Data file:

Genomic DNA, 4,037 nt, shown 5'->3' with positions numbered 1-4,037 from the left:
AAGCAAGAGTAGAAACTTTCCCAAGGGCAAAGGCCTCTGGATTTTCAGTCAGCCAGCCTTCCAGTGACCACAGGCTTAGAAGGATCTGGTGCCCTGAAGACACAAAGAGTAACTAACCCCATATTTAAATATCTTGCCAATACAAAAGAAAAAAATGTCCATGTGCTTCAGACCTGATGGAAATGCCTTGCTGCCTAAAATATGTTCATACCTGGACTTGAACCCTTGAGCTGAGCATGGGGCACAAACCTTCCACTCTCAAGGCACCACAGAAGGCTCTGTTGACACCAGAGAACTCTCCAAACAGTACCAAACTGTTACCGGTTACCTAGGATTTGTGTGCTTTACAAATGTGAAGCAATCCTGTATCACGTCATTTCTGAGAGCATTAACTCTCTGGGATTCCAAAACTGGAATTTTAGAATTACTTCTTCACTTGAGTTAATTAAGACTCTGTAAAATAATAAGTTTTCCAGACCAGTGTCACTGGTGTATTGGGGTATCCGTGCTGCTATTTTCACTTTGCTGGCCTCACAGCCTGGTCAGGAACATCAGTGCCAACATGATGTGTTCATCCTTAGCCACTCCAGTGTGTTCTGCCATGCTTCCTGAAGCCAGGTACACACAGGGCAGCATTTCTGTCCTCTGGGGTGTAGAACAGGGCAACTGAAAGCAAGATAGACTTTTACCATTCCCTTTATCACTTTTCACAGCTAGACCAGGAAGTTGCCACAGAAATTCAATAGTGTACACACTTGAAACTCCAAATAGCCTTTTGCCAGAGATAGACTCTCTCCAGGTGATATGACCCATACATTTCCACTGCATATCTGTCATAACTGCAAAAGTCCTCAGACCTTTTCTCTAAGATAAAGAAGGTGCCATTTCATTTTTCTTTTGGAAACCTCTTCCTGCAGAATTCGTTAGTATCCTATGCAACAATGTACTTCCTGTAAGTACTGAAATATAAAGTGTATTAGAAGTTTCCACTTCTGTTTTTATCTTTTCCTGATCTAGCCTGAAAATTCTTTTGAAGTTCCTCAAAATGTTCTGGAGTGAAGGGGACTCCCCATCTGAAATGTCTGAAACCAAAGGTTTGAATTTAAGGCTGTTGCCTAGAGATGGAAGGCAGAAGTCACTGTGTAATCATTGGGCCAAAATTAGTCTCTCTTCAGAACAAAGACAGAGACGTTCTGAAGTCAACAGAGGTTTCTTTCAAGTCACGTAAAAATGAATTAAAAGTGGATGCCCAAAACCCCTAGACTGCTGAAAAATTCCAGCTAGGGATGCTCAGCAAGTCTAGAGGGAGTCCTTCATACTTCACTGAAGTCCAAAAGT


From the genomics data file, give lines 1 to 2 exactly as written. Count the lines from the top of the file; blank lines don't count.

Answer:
Genomic DNA, 4,037 nt, shown 5'->3' with positions numbered 1-4,037 from the left:
AAGCAAGAGTAGAAACTTTCCCAAGGGCAAAGGCCTCTGGATTTTCAGTCAGCCAGCCTTCCAGTGACCACAGGCTTAGAAGGATCTGGTGCCCTGAAGACACAAAGAGTAACTAACCCCATATTTAAATATCTTGCCAATACAAAAGAAAAAAATGTCCATGTGCTTCAGACCTGATGGAAATGCCTTGCTGCCTAAAATATGTTCATACCTGGACTTGAACCCTTGAGCTGAGCATGGGGCACAAACCTTCCACTCTCAAGGCACCACAGAAGGCTCTGTTGACACCAGAGAACTCTCCAAACAGTACCAAACTGTTACCGGTTACCTAGGATTTGTGTGCTTTACAAATGTGAAGCAATCCTGTATCACGTCATTTCTGAGAGCATTAACTCTCTGGGATTCCAAAACTGGAATTTTAGAATTACTTCTTCACTTGAGTTAATTAAGACTCTGTAAAATAATAAGTTTTCCAGACCAGTGTCACTGGTGTATTGGGGTATCCGTGCTGCTATTTTCACTTTGCTGGCCTCACAGCCTGGTCAGGAACATCAGTGCCAACATGATGTGTTCATCCTTAGCCACTCCAGTGTGTTCTGCCATGCTTCCTGAAGCCAGGTACACACAGGGCAGCATTTCTGTCCTCTGGGGTGTAGAACAGGGCAACTGAAAGCAAGATAGACTTTTACCATTCCCTTTATCACTTTTCACAGCTAGACCAGGAAGTTGCCACAGAAATTCAATAGTGTACACACTTGAAACTCCAAATAGCCTTTTGCCAGAGATAGACTCTCTCCAGGTGATATGACCCATACATTTCCACTGCATATCTGTCATAACTGCAAAAGTCCTCAGACCTTTTCTCTAAGATAAAGAAGGTGCCATTTCATTTTTCTTTTGGAAACCTCTTCCTGCAGAATTCGTTAGTATCCTATGCAACAATGTACTTCCTGTAAGTACTGAAATATAAAGTGTATTAGAAGTTTCCACTTCTGTTTTTATCTTTTCCTGATCTAGCCTGAAAATTCTTTTGAAGTTCCTCAAAATGTTCTGGAGTGAAGGGGACTCCCCATCTGAAATGTCTGAAACCAAAGGTTTGAATTTAAGGCTGTTGCCTAGAGATGGAAGGCAGAAGTCACTGTGTAATCATTGGGCCAAAATTAGTCTCTCTTCAGAACAAAGACAGAGACGTTCTGAAGTCAACAGAGGTTTCTTTCAAGTCACGTAAAAATGAATTAAAAGTGGATGCCCAAAACCCCTAGACTGCTGAAAAATTCCAGCTAGGGATGCTCAGCAAGTCTAGAGGGAGTCCTTCATACTTCACTGAAGTCCAAAAGT